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Remembered Today:

Seaforth Highlanders


blinky
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My great uncle was in the seaforth highlanders before moving to the machine gun corp .I have a lovely photo of him in his seaforth uniform ,upon looking at other photos of the uniform have noticed that the sporrans were different colours ,does anyone know why ?

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Which Battalion was he in? I think the 5th Seaforths may have used a different pattern.

Any chance of posting the pic?

Chris

I think this is the 5th Seaforths (pattern) their cap badge was also different.

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Sorry I missed this!

As you say, a lovely photo. PROBABLY taken quite early in the war (1915?), perhaps before he first went to France/Flanders. Its interesting because it shows a Simplified Service Dress Jacket (without pocket pleats and rifle patches on shoulders) but one which has been tailored for kilt wear (front skirts rounded off). He still has diced hose and highland gaiters (and a sporran which appears to be the standard Seaforths pattern) rather than puttees and khaki hose, yet he shows no shoulder titles. He is wearing a Pattern 1914 leather equipment belt.

Is the photographer's name/location legible on the original (I am wondering if this might have been taken in Bedford?)

As you say no real clue as to battalion (have you looked up his Medal Index Card MIC? this may indicate battalion) apart from we now know it is NOT the 5th Seaforths! (Glengarry badge)

Some suggest that the absence of shoulder titles indicates a "service" (ie War Raised) battalion although personally I am not convinced of the reliability of this as an indicator.

Chris

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The location of the photographer (stamped bottom right of the image) might give a clue as to the battalion he was with at the time the image was taken.

Edit: just noticed that 4th Gordons already made this point...... Any chance of giving us the location?

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Hi, I have a great, great Uncle who served in this regiment, I have found his medal card which says

Edward John White Sea Highs in Red L/C 2059

Killed in Railway Accident ,

Then in Blue * 6/ Sea Highs *Cpl 265609

Please does anybody know any information happened in this Railway Accident? I found a little note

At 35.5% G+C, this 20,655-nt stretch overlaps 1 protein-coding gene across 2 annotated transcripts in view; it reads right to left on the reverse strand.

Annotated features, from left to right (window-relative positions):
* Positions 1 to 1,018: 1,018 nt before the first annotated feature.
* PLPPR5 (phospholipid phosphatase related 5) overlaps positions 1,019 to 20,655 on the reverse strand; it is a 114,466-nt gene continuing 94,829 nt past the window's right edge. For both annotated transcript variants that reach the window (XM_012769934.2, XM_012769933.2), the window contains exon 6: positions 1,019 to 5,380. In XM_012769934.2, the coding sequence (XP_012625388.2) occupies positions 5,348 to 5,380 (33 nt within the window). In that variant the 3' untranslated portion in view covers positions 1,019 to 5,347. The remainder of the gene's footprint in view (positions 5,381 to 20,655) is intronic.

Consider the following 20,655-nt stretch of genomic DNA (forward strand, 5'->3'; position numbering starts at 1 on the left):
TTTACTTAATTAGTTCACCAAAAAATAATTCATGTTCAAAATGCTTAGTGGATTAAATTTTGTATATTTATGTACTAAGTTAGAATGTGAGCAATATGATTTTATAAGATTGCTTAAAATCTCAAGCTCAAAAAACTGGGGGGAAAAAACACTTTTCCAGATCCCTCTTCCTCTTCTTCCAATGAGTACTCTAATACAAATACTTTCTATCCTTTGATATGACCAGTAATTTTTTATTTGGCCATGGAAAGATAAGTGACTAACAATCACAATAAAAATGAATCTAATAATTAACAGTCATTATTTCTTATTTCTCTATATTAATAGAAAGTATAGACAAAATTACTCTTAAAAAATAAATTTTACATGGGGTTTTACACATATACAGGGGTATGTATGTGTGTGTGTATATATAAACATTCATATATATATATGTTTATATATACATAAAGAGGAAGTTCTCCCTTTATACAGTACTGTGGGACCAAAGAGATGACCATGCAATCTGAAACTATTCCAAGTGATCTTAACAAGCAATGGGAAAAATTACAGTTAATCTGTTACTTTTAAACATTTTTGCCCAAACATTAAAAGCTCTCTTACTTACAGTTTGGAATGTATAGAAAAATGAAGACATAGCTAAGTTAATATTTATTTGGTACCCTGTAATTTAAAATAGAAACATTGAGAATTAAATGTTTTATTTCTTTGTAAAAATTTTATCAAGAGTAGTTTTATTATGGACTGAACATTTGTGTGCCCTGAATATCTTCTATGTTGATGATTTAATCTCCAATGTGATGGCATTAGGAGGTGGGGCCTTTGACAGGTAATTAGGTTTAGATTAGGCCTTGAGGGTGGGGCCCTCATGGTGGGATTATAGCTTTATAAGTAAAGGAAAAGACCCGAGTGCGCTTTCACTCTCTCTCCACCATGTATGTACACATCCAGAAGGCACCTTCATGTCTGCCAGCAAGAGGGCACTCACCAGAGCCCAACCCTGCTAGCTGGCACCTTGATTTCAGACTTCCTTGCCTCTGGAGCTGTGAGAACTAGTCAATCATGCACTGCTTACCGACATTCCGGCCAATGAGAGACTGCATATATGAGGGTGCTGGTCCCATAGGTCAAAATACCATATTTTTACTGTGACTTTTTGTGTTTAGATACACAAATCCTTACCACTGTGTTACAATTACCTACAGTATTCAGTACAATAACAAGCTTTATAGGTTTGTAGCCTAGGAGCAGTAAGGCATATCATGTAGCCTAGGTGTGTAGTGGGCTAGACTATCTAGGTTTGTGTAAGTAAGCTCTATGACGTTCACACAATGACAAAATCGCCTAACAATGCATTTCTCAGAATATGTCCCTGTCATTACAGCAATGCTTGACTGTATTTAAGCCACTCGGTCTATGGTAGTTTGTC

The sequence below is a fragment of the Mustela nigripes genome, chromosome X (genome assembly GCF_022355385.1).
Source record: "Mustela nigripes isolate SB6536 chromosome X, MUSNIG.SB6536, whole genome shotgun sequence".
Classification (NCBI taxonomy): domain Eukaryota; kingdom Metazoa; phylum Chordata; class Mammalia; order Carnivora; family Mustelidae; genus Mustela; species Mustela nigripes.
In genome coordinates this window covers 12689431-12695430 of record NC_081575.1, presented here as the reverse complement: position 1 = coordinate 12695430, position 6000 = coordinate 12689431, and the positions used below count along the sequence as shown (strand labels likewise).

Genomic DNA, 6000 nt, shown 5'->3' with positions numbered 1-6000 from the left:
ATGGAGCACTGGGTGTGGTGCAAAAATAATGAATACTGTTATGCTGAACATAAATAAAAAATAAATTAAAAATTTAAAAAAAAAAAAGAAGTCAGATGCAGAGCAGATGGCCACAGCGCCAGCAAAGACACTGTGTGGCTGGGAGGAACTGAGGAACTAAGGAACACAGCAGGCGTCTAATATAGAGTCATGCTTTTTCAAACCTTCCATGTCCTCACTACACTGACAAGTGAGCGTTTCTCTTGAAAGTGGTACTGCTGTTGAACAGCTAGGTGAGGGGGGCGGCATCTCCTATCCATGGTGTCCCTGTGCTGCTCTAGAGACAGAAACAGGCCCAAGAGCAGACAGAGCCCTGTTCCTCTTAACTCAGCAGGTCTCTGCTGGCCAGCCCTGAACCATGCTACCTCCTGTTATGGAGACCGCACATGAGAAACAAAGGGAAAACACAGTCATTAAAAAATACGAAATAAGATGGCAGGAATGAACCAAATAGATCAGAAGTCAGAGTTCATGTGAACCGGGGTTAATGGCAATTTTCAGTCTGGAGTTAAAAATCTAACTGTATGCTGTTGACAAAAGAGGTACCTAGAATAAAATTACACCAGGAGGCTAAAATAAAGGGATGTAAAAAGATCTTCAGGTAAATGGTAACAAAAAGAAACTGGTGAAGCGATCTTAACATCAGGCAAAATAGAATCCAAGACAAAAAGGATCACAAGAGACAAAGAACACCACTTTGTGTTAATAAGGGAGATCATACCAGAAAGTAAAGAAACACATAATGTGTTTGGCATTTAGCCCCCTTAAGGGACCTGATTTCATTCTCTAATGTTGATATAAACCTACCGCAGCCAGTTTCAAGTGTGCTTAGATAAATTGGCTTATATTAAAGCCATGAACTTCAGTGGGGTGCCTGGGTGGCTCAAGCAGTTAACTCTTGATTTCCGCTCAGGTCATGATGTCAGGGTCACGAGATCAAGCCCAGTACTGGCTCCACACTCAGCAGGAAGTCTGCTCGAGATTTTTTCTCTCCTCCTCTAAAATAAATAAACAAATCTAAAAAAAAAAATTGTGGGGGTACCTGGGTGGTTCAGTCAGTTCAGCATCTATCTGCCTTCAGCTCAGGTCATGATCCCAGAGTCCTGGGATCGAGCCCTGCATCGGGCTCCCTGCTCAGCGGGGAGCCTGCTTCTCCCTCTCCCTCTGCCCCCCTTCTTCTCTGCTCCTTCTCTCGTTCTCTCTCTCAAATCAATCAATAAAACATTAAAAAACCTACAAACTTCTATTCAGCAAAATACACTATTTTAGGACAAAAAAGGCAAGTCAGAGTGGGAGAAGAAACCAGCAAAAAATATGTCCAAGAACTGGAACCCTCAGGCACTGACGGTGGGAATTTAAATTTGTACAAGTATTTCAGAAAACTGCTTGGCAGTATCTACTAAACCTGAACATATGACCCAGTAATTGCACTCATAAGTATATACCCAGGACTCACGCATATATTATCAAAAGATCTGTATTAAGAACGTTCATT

Serjt. Edward John White TF /265609 6th Bn. Seaforth Highlanders, posted to 1 st Bn. Died of accidental injuries 13 th Aug 1917 Age 27. That's all we have. I would love to be able to tell my very elderly Aunt what happened to him as nobody in the family never knew. They think his was killed in India. His name was read out at the Tower of London on Oct 8 th, very moving.

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Edward John White Sea Highs in Red L/C 2059

Killed in Railway Accident ,

Then in Blue * 6/ Sea Highs *Cpl 265609

Please does anybody know any information happened in this Railway Accident? I found a little note

Serjt. Edward John White TF /265609 6th Bn. Seaforth Highlanders, posted to 1 st Bn. Died of accidental injuries 13 th Aug 1917.

They think his was killed in India.

It might be a good idea to start a separate thread on this man, maybe one in the 'soldiers' section of the forum, and perhaps a second one in the 'India' section asking for tips on researching deaths in India during WW1.

The details that you listed indicate that he initially served with the 6/seaforth. The regimental number (2059) probably indicates that he joined up in the early months of the war. Initially he held the rank of Lance-Corporal (that's the 'L/C' reference). Then he was promoted to Corporal. He was a Territorial soldier, and the regimental service numbers of all Territorials changed in 1917 leading Edward's number to be changed to 265609 in 1917. As I'm sure you already know, Edward is buried in India. But The 6/Seaforths only served in the UK and France. Interesting to see that the CWGC register says that he was 'posted to 1/Seaforths'. They were serving in Mesopotamia (Iraq), so it looks like he must have subsequently been transferred to hospital in India where he was promoted to Sergeant, and it was there that he 'died of accidental injuries', according to CWGC. You're probably going to need to look at India Office records at the British Library for details of a death certificate, or a newspaper report (although I think the British Indian newspapers are held at the British Library Newspaper Collection which I think are still at Colindale).

It's interesting to see that his posting to 1/Seaforths is missing from his MIC, and if it wasn't for the fact that he died in India we'd never have been able to identify this element of his service.

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Thankyou so much, we have no idea what happened to him. I have promised my Aunt I will try and find out what happened to him. This was my first post and a bit nervous case I did it wrong. I will add this in soldiers topic.

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